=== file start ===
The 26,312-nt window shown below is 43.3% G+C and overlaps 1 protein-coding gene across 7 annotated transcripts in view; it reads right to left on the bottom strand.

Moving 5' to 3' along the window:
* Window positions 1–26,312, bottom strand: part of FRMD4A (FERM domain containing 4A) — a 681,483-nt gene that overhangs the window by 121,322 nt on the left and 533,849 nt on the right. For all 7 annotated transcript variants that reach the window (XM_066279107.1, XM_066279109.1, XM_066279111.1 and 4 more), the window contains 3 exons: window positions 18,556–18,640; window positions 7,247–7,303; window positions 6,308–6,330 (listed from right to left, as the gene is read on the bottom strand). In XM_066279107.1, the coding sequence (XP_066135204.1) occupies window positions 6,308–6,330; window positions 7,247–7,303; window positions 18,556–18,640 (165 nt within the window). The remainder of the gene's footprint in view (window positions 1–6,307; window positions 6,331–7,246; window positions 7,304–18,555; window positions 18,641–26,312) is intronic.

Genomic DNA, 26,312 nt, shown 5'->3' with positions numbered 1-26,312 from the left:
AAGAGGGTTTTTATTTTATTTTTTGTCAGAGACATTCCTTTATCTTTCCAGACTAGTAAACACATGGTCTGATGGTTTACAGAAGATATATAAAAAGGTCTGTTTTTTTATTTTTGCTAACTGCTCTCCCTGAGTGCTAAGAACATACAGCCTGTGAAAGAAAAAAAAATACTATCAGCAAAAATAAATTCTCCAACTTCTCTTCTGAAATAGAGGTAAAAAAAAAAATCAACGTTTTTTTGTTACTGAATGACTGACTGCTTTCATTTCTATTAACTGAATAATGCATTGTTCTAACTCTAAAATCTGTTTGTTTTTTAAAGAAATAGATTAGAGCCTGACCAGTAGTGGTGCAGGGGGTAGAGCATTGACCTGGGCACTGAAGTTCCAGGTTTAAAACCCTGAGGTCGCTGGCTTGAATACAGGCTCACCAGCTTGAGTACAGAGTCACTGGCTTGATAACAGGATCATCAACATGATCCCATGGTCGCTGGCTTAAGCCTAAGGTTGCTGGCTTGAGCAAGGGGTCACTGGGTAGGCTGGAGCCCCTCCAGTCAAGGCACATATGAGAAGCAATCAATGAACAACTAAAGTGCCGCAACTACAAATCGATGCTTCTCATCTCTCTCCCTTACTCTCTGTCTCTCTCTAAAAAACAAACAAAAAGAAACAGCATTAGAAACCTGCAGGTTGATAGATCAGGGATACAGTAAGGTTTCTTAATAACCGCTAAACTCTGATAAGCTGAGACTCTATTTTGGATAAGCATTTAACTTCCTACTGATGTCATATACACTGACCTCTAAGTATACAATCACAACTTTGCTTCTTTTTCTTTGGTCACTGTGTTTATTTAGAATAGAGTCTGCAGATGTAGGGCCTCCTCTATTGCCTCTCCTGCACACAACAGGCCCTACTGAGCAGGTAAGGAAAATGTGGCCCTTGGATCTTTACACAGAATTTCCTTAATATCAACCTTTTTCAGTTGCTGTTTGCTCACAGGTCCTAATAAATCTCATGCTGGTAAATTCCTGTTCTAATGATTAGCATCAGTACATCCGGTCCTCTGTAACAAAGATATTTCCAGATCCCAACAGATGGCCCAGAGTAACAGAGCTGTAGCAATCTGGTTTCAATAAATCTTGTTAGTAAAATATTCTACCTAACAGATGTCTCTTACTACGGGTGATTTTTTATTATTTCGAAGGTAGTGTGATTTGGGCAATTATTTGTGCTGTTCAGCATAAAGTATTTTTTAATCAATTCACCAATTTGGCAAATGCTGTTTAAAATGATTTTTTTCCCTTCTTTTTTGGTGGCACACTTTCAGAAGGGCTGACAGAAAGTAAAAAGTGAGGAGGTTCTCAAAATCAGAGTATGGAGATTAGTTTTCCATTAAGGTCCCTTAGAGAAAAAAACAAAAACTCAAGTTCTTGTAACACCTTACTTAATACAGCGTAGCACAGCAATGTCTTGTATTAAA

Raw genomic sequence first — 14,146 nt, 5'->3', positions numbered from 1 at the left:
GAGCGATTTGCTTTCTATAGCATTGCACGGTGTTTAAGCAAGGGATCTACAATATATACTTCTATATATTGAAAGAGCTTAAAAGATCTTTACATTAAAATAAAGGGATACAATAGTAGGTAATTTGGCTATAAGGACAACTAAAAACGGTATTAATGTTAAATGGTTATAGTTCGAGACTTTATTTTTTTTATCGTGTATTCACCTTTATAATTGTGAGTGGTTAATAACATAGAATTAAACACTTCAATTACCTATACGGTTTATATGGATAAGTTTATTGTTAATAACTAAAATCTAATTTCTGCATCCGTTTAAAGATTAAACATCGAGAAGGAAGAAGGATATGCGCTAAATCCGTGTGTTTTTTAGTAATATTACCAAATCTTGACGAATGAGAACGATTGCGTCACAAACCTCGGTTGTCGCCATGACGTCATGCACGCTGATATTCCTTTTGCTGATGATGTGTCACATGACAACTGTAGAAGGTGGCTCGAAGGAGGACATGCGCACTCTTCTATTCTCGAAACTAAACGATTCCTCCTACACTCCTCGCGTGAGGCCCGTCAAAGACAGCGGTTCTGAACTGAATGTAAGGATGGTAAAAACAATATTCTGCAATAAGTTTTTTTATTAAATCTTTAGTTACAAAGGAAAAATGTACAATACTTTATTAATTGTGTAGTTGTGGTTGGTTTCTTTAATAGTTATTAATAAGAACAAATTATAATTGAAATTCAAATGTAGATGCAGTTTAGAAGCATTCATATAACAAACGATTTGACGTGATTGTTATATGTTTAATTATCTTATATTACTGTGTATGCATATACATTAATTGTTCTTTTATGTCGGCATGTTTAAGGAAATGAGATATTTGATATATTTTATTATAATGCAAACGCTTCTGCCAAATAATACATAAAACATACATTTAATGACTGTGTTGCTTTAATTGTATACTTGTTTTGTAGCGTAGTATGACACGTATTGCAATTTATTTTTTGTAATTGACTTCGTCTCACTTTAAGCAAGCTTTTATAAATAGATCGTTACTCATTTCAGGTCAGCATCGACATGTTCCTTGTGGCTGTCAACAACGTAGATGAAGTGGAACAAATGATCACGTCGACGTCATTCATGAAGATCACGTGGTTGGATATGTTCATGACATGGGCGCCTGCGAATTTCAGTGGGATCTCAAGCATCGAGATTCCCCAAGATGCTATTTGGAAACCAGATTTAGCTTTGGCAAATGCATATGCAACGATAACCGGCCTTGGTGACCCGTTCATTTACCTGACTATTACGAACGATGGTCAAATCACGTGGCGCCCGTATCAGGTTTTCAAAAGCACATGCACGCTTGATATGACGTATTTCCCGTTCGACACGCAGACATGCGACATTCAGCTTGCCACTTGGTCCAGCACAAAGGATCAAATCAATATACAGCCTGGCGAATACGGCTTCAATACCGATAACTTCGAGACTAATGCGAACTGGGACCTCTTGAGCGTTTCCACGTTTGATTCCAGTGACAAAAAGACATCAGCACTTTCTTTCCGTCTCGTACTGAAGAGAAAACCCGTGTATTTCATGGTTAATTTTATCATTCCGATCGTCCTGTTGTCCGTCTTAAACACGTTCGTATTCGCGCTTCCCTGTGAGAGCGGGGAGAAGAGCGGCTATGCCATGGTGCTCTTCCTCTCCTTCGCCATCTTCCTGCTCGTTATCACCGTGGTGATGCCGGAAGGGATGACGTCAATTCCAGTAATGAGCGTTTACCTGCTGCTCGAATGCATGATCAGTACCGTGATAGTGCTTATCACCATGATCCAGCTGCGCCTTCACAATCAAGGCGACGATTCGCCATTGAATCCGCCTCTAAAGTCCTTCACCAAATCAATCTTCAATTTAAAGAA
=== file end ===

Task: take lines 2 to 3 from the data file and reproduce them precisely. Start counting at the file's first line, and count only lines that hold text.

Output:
Moving 5' to 3' along the window:
* Window positions 1–26,312, bottom strand: part of FRMD4A (FERM domain containing 4A) — a 681,483-nt gene that overhangs the window by 121,322 nt on the left and 533,849 nt on the right. For all 7 annotated transcript variants that reach the window (XM_066279107.1, XM_066279109.1, XM_066279111.1 and 4 more), the window contains 3 exons: window positions 18,556–18,640; window positions 7,247–7,303; window positions 6,308–6,330 (listed from right to left, as the gene is read on the bottom strand). In XM_066279107.1, the coding sequence (XP_066135204.1) occupies window positions 6,308–6,330; window positions 7,247–7,303; window positions 18,556–18,640 (165 nt within the window). The remainder of the gene's footprint in view (window positions 1–6,307; window positions 6,331–7,246; window positions 7,304–18,555; window positions 18,641–26,312) is intronic.